Professional athletes spend a fantastic amount of money. Most spend too much, as our breakdown of a $5 million per year contract showed. But life doesn’t have to cost so much. While the pros have expenses that don’t apply to normal citizens—extra game tickets, specialized food requirements, hefty union dues—many of the extraneous costs can be limited or entirely eliminated with a bit of forethought and planning.
We asked two experts to help demonstrate how and where an athlete could save. Christopher Gandy is a professional basketball player-turned-Mass Mutual district sales manager. Daniel Sillman co-founded Compass Management, a full-service business management firm that currently works with 18 pros including DeSean Jackson, Brandon Graham, and Jimmy Smith.
They each noted that information is power. Gandy works with his clients to determine a number they want to reach (just like those ING ads), and he makes sure they keep the figure in mind. He also constantly informs players of their financial situation. “We send them updated information every week in a text message or another form,” he says. “They know exactly how much they have, and they know exactly what they can do.”
While Gandy encourages his clients to put away at least 10% of their income and save 50% of all bonuses, Compass goes further. The company aims to help its athletes put away between $5 million and $10 million, and its advisors base their projections only on money guaranteed in an athlete’s first contract. Since the average length of service in the NFL and NBA is 3.3 years and 4.1 years, respectively, the initial contract frequently provides the only cash a pro will receive. “If you hit your incentives in your first contract or make it to your second contract, then quality of life only increases,” Sillman says. “It’s moving up the ladder one step at a time and being patient.”
He shared a spreadsheet with the breakdown of an unnamed client who makes $5 million per year. The numbers below, which are rounded in a few cases but provide a good guideline, provide a stark contrast to the free-spending athlete profiled last week who chalks up between $2 million and $3 million in expenses. Sillman’s clients only spend around $550,000 a year, while saving more than $2 million every season.
A few figures jump out. First, $550,000, while significantly lower than what a frivolous athlete spends, is still a remarkable amount of money for one year. Subtract the $325,000 fee for agents and managers—a typical athlete spends between $500,000 and $650,000 a year on agent and management fees alone—and the cost-aware pro finds himself spending almost $250,000 year on housing, lifestyle, and other miscellaneous expenses. Even the cheapest athletes spend like members of the 1%.
That said, lifestyle costs are dramatically lower in this case than in last week’s example. Instead of spending $100,000 on jewelry, $200,000 on clothes, and other “needs,” Sillman helps his clients focus on true necessities and live well within their means: a clothing budget of $7,500 a year, $9,000 for gifts, $27,000 to help out family members, and $9,000 for personal items are some of the lines in the budget. It’s hardly a pauper’s lifestyle, but the athletes keep well within, even below, their means. There is also the possibility of scoring swag or free. “We’ll help them wear watches at a press conference, then it’s free. Or promote a Porsche in a radio interview, then it’s free,” Sillman says. “We teach them how to leverage their brands to get everything they want while minimizing their liabilities.”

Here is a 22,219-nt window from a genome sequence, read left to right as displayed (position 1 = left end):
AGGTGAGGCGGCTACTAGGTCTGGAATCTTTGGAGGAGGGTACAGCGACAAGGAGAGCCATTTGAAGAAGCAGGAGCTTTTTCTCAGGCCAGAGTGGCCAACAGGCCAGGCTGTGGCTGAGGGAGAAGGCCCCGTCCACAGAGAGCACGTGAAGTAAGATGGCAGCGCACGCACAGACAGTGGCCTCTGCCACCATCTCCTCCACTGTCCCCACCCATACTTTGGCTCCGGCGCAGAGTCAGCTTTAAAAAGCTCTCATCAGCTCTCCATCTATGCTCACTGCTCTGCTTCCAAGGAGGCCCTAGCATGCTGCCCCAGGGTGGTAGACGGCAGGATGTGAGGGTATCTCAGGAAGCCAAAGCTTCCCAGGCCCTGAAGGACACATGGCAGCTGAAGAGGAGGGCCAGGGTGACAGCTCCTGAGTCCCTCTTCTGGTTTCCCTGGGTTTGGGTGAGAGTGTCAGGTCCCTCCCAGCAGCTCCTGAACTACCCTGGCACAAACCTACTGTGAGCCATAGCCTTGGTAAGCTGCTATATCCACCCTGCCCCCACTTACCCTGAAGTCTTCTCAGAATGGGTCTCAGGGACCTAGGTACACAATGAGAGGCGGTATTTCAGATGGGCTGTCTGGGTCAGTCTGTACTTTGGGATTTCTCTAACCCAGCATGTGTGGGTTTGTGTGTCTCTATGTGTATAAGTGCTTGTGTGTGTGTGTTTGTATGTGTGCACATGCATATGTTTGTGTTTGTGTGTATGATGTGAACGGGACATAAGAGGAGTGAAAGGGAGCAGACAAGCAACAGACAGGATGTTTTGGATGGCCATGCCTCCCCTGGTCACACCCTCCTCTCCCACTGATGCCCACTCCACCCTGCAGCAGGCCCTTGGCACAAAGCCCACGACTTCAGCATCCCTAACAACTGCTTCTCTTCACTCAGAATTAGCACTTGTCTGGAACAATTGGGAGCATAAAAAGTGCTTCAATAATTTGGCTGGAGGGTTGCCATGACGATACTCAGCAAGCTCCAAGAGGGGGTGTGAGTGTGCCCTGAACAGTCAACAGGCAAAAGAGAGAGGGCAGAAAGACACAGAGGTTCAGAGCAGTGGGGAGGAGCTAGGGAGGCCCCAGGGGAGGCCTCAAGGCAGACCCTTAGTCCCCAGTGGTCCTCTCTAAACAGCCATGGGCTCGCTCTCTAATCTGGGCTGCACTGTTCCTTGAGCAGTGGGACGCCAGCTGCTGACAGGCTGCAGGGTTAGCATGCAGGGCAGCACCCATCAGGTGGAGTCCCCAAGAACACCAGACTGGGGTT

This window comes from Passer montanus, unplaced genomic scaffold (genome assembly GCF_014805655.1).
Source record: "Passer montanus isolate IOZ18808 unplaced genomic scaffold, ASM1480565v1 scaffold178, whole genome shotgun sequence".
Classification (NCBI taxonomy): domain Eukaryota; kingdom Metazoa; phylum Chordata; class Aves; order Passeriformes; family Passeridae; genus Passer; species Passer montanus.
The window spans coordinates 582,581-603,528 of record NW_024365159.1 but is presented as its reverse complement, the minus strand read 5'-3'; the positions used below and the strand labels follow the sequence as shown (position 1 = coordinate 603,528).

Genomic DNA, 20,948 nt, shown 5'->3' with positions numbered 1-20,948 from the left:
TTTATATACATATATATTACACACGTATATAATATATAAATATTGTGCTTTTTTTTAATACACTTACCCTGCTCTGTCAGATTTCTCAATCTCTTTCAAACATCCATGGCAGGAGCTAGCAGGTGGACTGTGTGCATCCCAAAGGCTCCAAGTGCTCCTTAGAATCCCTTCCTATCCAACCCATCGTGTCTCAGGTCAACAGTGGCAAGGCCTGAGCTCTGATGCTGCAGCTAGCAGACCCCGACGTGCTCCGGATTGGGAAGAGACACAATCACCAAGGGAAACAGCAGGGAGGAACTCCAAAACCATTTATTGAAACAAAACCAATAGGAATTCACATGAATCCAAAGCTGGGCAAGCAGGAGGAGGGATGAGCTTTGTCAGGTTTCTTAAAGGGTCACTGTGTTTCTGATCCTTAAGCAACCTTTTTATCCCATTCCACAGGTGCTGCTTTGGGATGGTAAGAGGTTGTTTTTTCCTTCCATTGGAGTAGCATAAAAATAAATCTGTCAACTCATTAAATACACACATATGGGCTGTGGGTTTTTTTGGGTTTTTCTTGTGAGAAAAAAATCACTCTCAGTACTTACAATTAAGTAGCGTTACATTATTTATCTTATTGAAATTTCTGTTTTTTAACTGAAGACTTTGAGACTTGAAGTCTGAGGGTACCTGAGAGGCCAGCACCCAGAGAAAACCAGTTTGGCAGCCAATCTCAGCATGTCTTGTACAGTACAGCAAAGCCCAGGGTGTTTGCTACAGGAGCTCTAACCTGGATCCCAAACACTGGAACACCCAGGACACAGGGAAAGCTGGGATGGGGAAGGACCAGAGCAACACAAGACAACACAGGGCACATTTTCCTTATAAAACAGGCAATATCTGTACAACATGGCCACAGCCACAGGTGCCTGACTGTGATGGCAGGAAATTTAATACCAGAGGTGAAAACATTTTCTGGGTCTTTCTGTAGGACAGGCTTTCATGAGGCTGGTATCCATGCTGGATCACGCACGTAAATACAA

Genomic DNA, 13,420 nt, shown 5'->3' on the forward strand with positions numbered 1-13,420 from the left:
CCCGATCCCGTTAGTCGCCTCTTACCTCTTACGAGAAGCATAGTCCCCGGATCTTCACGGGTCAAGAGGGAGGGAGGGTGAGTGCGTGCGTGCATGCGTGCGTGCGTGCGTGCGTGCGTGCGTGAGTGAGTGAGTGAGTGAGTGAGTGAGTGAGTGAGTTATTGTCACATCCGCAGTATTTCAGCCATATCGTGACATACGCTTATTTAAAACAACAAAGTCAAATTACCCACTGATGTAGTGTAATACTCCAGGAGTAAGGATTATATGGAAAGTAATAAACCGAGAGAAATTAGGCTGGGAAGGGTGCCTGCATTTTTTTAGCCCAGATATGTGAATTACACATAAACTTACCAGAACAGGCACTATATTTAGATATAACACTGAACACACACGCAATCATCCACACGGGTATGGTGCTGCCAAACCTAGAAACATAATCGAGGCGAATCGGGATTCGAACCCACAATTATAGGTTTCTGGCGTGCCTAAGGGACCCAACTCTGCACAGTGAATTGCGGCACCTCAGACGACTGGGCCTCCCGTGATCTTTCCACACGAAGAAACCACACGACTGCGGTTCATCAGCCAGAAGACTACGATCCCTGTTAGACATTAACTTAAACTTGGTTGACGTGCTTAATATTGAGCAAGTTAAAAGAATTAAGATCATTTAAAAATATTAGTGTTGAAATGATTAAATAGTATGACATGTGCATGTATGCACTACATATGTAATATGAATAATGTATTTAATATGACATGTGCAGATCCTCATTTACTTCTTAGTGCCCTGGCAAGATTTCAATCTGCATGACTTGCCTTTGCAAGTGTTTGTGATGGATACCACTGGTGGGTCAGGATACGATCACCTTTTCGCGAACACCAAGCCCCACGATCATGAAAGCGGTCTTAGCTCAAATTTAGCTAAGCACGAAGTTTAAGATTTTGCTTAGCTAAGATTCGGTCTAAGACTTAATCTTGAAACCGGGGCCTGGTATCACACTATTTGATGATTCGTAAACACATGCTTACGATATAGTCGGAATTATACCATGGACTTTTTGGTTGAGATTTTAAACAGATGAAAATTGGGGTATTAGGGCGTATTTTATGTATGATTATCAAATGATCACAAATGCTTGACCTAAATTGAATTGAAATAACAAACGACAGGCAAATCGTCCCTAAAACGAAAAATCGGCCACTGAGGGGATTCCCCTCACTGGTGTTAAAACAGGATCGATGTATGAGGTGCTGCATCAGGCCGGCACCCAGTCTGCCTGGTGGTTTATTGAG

Housing, rental properties during the season, interior decoration, and cars drop from more than $500,000 to less than a $100,000. There is no need to own a $2,000,000 house and sink hundreds of thousands of dollars into furnishing it, especially in a profession as transient at sports. The $3,000 per month allotted to a rental property will land a nice place anywhere in the country. The pad might not be palatial, but athletes, who are constantly on the road, at the gym, or at practice, do not spend much time at home anyway. The time to live in a comfortable mansion comes when he retires with $6 million in the bank.
Developing a plan for success is one issue. Making it happen is another. “The best strategy is to save money before they ever get their check. Money they don’t see is money they don’t spend,” Gandy says. The athletes need to be mature enough to refrain from frivolous spending, and they have to be willing to say no to the countless people who will ask them for money. It is not an easy task, especially in a professional atmosphere where massive amounts of money are constantly flying around, but the benefit is obvious.
The result: More than $2 million invested per season in safe, reliable funds. Over the course of a three-year contract, an athlete can sock away $6 million or more, which is enough to live comfortably for the rest of their life on the interest alone. He will miss out on some of the more outlandish aspects of being a professional athlete, but the long-term security is worth the short-term pain. Plus, they still lead excellent lives.
“They go to all the team dinners. They go to all the team events. And in no way are any of my clients ostracized for their financial responsibility and accountability,” Sillman says. “In fact, Brandon Graham was invited to the owner of the team’s house because he was impressed with how well set up he was. Wouldn’t you rather go to the billionaire’s house than your teammate’s?”